Marketing Personas for Higher Ed

There’s a lot of hype out there right now around big data—but without strong marketing personas, most big data solutions will become a big waste of time and money for higher education marketing teams.

 

Don’t get me wrong. Knowledge is power—you need good data sets to make informed decisions.

But more information doesn’t necessarily mean more success in marketing. You’ve got to put that information to good use to drive your marketing messaging and strategy.

Case in point: The New York Times, the same publication that wrote this article championing the importance of big data, also wrote this article on how big data wasn’t enough to accurately predict the outcome of the 2016 presidential election.

 

What happened in the 2016 election is the same thing that happens when marketers try to craft effective messaging by simply looking at massive gobs of data–the data is stripped of its context, resulting in messaging that just falls flat.

 

In her Forbes article, Mary Meehan stresses the critical relationship between data and culture:

“When people try to take data and apply it to their business, something is often missed. Data easily gets decontextualized from the culture. That leads to ill-informed decisions, wrong assumptions or sometimes, no clear decision at all.”

Later, she adds, “All the historical models available don’t matter if you fail to view the current cultural environment, potential influences and value motivators.”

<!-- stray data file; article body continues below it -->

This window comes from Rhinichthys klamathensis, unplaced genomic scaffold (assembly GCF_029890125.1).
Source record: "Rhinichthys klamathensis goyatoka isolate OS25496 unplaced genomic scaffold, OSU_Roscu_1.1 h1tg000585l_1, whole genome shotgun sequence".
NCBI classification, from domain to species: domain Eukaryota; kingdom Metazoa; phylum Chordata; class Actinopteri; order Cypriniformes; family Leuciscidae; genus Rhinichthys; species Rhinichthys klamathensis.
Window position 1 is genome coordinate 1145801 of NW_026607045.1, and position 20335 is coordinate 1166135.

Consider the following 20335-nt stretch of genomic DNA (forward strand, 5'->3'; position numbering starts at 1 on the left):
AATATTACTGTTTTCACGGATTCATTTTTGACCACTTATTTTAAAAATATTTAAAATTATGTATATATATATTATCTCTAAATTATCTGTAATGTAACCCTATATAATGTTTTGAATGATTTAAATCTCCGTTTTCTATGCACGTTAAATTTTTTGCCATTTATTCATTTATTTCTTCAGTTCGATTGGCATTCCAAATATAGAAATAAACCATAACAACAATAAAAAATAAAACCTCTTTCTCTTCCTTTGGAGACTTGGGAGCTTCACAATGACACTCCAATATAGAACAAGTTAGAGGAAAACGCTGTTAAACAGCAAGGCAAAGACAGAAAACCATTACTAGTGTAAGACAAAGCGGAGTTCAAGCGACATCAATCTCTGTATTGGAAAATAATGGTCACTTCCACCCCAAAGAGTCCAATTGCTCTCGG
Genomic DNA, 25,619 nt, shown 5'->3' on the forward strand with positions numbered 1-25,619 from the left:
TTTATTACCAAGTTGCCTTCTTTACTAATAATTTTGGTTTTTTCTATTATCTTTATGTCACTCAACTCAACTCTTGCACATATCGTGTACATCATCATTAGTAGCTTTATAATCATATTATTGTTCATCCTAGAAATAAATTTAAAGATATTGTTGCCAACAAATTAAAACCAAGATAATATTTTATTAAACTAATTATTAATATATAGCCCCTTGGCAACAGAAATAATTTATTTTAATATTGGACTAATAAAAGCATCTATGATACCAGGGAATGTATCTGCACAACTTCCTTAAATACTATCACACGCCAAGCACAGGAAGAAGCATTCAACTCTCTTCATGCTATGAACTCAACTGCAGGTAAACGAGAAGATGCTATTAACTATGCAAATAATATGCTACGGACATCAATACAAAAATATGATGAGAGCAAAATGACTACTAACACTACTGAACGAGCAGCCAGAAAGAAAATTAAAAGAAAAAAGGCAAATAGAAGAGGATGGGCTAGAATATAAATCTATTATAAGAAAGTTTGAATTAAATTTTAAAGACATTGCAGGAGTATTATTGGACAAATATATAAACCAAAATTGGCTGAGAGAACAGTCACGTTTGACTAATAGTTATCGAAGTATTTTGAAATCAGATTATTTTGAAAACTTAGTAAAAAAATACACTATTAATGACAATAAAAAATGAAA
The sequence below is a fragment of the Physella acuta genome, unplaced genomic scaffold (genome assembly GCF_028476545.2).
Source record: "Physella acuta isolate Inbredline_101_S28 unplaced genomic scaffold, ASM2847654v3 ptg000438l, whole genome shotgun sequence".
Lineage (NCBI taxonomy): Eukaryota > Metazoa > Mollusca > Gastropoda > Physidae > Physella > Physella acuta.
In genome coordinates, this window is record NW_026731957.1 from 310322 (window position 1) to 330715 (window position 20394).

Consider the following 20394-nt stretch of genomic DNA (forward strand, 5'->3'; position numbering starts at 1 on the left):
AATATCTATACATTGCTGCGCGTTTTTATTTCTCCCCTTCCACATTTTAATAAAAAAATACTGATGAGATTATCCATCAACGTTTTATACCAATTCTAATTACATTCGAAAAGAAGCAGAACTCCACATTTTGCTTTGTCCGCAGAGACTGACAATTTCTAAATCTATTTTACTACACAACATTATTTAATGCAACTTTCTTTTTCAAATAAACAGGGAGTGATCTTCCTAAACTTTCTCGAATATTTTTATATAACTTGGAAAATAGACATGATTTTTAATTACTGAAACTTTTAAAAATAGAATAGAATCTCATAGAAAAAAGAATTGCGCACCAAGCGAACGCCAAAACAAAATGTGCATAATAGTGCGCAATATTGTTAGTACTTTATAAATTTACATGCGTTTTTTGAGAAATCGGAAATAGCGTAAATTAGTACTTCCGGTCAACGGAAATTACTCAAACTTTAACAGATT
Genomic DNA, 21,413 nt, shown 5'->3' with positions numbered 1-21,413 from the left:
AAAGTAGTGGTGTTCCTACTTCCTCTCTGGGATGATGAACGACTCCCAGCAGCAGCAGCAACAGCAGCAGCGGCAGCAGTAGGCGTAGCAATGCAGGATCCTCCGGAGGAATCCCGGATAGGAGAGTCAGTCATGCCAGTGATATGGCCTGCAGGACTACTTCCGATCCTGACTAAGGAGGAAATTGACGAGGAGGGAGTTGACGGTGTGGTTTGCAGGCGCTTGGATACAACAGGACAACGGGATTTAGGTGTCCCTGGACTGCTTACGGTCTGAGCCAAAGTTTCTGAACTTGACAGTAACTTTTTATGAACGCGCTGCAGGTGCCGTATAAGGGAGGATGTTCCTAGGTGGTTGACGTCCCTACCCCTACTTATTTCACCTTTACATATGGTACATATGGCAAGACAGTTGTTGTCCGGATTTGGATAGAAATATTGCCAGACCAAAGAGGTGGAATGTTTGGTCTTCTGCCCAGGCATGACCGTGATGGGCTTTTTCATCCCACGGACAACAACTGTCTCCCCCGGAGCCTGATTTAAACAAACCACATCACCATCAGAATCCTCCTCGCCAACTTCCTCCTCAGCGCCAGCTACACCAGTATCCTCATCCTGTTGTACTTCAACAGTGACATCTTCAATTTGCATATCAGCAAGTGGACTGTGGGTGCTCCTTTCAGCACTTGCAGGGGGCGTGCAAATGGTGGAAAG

So how do marketers take the insights offered by big data and put them to good use? The answer is personas…

Marketing personas are fictional representations of audiences used to gather insights from data to target marketing messages.

Personas put a human face on the data to help marketers better understand buying triggers and move audiences towards those desired behaviors.

 

For example, instead of defining our audience as a “45 – 60 year old female,” we would say this is “Sally, a stay-at-home mom who worries just as much about her children now in college as she did when they were home—maybe more.”

 

In that description, we have more than information. We have a feeling of who Sally is, what she cares about, and what she’s afraid of.

By giving lifeless data a fictional human profile, the marketing team can stay on the same page in regard to messaging, design, and objectives.

With personas–distributed and visible to all your teams–everyone can quickly and easily craft content that is targeted specifically for your audience.

Examples of Marketing Personas in Higher Education

Every organization is different. You might have one or two different personas to add to this list, or you might have one or two you need to take off.

 

But most higher educational institutions are going to have a list of personas like the following:

 

The “Customer”

  • The traditional student
  • The non-traditional student or adult student
  • The graduate student

The “Influencers”

  • Moms and Dads
  • Siblings
  • Coaches
  • Youth Pastors
  • Teachers
  • Friends
  • Upperclassmen

And, of course, don’t forget to create personas for your advancement strategy like…

  • Young donors & alumni
  • New donors